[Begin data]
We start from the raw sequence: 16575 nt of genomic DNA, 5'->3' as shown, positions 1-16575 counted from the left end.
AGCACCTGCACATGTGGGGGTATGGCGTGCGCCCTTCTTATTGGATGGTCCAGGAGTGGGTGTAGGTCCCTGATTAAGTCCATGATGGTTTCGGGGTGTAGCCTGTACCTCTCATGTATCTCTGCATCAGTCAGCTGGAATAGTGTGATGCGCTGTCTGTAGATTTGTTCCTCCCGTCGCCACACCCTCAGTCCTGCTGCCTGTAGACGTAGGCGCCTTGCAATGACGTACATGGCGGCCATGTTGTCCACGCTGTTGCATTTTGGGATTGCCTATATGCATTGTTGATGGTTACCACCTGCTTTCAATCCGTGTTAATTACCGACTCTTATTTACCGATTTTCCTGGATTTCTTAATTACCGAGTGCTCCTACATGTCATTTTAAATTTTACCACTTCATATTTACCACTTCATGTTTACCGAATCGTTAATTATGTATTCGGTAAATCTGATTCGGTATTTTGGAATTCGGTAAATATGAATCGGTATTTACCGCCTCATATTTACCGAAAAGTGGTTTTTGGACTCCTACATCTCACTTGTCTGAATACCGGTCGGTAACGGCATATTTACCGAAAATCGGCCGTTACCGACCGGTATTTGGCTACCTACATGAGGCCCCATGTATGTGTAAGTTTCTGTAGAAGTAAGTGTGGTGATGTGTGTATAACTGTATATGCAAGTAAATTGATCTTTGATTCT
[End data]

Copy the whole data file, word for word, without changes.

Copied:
We start from the raw sequence: 16575 nt of genomic DNA, 5'->3' as shown, positions 1-16575 counted from the left end.
AGCACCTGCACATGTGGGGGTATGGCGTGCGCCCTTCTTATTGGATGGTCCAGGAGTGGGTGTAGGTCCCTGATTAAGTCCATGATGGTTTCGGGGTGTAGCCTGTACCTCTCATGTATCTCTGCATCAGTCAGCTGGAATAGTGTGATGCGCTGTCTGTAGATTTGTTCCTCCCGTCGCCACACCCTCAGTCCTGCTGCCTGTAGACGTAGGCGCCTTGCAATGACGTACATGGCGGCCATGTTGTCCACGCTGTTGCATTTTGGGATTGCCTATATGCATTGTTGATGGTTACCACCTGCTTTCAATCCGTGTTAATTACCGACTCTTATTTACCGATTTTCCTGGATTTCTTAATTACCGAGTGCTCCTACATGTCATTTTAAATTTTACCACTTCATATTTACCACTTCATGTTTACCGAATCGTTAATTATGTATTCGGTAAATCTGATTCGGTATTTTGGAATTCGGTAAATATGAATCGGTATTTACCGCCTCATATTTACCGAAAAGTGGTTTTTGGACTCCTACATCTCACTTGTCTGAATACCGGTCGGTAACGGCATATTTACCGAAAATCGGCCGTTACCGACCGGTATTTGGCTACCTACATGAGGCCCCATGTATGTGTAAGTTTCTGTAGAAGTAAGTGTGGTGATGTGTGTATAACTGTATATGCAAGTAAATTGATCTTTGATTCT